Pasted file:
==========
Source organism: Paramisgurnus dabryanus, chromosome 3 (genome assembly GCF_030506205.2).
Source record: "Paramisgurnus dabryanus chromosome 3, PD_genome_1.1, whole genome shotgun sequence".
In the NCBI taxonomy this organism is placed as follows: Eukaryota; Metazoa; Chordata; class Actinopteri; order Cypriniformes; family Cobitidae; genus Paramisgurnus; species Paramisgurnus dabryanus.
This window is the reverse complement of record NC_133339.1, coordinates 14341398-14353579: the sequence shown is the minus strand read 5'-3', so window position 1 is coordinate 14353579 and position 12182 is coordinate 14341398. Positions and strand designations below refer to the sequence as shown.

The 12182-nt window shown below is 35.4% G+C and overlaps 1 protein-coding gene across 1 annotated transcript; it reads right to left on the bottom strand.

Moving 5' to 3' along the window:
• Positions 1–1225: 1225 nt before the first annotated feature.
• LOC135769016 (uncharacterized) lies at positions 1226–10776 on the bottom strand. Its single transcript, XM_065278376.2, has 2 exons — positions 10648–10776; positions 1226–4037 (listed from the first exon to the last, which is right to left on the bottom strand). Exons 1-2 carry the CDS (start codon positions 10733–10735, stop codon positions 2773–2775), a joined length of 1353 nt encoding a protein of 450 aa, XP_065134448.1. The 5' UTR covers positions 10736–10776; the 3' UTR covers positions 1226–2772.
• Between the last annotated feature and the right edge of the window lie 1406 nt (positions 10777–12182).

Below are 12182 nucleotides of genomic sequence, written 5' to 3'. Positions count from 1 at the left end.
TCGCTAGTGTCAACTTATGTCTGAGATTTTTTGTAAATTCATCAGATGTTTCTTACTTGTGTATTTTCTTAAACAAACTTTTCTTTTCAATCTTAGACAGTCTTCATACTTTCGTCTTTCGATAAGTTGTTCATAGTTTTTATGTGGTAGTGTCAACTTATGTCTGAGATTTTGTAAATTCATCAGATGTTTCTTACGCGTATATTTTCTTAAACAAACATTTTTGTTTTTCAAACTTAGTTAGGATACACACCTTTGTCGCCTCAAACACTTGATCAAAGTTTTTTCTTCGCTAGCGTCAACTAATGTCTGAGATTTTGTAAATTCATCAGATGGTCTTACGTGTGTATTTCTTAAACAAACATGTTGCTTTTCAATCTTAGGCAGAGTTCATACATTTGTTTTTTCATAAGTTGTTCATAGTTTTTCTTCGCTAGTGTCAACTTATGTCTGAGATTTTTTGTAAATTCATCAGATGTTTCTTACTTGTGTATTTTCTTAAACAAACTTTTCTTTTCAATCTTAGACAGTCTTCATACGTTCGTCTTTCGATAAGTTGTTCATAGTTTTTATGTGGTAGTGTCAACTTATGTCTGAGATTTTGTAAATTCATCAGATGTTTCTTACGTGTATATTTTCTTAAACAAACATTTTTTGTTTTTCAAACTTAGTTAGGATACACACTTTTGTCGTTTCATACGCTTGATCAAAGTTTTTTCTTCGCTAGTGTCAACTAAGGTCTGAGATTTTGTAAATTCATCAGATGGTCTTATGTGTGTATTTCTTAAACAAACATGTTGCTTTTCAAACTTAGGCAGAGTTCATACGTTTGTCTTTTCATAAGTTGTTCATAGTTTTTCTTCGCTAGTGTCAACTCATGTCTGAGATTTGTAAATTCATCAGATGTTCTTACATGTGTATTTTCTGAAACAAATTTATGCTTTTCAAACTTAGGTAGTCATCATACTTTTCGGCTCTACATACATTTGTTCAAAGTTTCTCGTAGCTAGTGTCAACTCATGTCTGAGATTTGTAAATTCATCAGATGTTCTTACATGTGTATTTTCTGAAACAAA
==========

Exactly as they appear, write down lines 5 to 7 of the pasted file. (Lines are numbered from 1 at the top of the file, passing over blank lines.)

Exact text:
The 12182-nt window shown below is 35.4% G+C and overlaps 1 protein-coding gene across 1 annotated transcript; it reads right to left on the bottom strand.

Moving 5' to 3' along the window:
• Positions 1–1225: 1225 nt before the first annotated feature.